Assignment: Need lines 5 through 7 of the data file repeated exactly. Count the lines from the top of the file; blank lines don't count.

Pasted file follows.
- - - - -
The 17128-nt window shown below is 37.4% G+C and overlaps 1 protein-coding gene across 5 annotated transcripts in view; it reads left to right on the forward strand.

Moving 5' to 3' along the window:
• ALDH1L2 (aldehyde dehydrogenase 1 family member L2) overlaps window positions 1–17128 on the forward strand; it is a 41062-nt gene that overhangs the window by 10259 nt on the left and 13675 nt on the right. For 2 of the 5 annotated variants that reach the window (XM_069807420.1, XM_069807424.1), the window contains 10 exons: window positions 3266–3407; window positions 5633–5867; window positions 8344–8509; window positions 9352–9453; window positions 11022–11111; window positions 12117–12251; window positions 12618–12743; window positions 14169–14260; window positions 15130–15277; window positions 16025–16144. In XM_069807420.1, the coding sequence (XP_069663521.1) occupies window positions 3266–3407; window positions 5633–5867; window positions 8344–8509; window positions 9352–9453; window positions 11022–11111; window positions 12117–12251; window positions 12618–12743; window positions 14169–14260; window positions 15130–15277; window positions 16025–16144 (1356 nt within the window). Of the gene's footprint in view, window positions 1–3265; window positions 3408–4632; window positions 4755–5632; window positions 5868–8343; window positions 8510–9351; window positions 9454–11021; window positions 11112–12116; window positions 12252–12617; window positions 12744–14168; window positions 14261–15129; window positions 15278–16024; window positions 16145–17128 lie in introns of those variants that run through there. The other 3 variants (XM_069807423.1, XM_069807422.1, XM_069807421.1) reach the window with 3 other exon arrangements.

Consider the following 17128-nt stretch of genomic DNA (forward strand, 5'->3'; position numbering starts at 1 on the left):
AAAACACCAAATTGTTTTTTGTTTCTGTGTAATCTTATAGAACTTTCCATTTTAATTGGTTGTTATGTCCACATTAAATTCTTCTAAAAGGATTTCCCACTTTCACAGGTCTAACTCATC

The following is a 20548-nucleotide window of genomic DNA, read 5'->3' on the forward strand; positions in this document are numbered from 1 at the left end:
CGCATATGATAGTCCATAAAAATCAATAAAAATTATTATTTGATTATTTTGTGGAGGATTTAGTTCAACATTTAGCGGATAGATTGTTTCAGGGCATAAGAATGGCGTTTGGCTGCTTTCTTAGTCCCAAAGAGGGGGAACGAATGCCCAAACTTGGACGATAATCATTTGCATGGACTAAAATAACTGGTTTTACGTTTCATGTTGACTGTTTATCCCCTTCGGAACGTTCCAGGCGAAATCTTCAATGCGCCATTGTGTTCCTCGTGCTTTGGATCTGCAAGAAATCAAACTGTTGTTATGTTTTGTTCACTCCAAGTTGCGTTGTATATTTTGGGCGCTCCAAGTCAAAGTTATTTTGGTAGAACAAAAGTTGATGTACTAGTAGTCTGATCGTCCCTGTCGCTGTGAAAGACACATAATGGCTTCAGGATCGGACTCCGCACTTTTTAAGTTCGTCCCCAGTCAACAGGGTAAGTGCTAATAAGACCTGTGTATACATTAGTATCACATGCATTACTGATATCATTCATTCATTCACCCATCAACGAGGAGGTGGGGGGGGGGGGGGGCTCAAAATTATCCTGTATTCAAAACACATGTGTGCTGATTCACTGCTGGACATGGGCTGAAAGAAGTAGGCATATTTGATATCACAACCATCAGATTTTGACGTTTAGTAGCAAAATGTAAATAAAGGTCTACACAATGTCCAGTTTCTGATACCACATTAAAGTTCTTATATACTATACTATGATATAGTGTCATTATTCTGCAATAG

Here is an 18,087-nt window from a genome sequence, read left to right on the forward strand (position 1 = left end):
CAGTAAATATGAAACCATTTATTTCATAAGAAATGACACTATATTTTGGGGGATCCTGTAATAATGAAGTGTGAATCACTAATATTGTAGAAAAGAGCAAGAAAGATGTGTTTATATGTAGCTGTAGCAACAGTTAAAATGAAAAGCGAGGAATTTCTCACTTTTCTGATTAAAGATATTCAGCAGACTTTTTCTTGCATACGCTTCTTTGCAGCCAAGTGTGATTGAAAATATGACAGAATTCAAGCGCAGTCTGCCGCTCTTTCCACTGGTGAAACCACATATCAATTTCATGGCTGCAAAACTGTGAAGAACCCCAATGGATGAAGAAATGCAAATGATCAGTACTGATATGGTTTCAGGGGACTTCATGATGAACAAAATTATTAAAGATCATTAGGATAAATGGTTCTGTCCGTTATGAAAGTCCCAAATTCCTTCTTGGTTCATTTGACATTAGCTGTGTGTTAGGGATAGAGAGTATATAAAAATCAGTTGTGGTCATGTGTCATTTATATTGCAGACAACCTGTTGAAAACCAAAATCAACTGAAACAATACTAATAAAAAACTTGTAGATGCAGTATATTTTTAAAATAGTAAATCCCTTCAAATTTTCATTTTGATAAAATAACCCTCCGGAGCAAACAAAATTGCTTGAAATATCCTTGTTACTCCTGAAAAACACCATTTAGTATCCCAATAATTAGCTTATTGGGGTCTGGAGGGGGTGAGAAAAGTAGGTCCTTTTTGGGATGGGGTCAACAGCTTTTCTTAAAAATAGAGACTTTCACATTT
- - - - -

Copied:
AAAACACCAAATTGTTTTTTGTTTCTGTGTAATCTTATAGAACTTTCCATTTTAATTGGTTGTTATGTCCACATTAAATTCTTCTAAAAGGATTTCCCACTTTCACAGGTCTAACTCATC

The following is a 20548-nucleotide window of genomic DNA, read 5'->3' on the forward strand; positions in this document are numbered from 1 at the left end:
CGCATATGATAGTCCATAAAAATCAATAAAAATTATTATTTGATTATTTTGTGGAGGATTTAGTTCAACATTTAGCGGATAGATTGTTTCAGGGCATAAGAATGGCGTTTGGCTGCTTTCTTAGTCCCAAAGAGGGGGAACGAATGCCCAAACTTGGACGATAATCATTTGCATGGACTAAAATAACTGGTTTTACGTTTCATGTTGACTGTTTATCCCCTTCGGAACGTTCCAGGCGAAATCTTCAATGCGCCATTGTGTTCCTCGTGCTTTGGATCTGCAAGAAATCAAACTGTTGTTATGTTTTGTTCACTCCAAGTTGCGTTGTATATTTTGGGCGCTCCAAGTCAAAGTTATTTTGGTAGAACAAAAGTTGATGTACTAGTAGTCTGATCGTCCCTGTCGCTGTGAAAGACACATAATGGCTTCAGGATCGGACTCCGCACTTTTTAAGTTCGTCCCCAGTCAACAGGGTAAGTGCTAATAAGACCTGTGTATACATTAGTATCACATGCATTACTGATATCATTCATTCATTCACCCATCAACGAGGAGGTGGGGGGGGGGGGGGGCTCAAAATTATCCTGTATTCAAAACACATGTGTGCTGATTCACTGCTGGACATGGGCTGAAAGAAGTAGGCATATTTGATATCACAACCATCAGATTTTGACGTTTAGTAGCAAAATGTAAATAAAGGTCTACACAATGTCCAGTTTCTGATACCACATTAAAGTTCTTATATACTATACTATGATATAGTGTCATTATTCTGCAATAG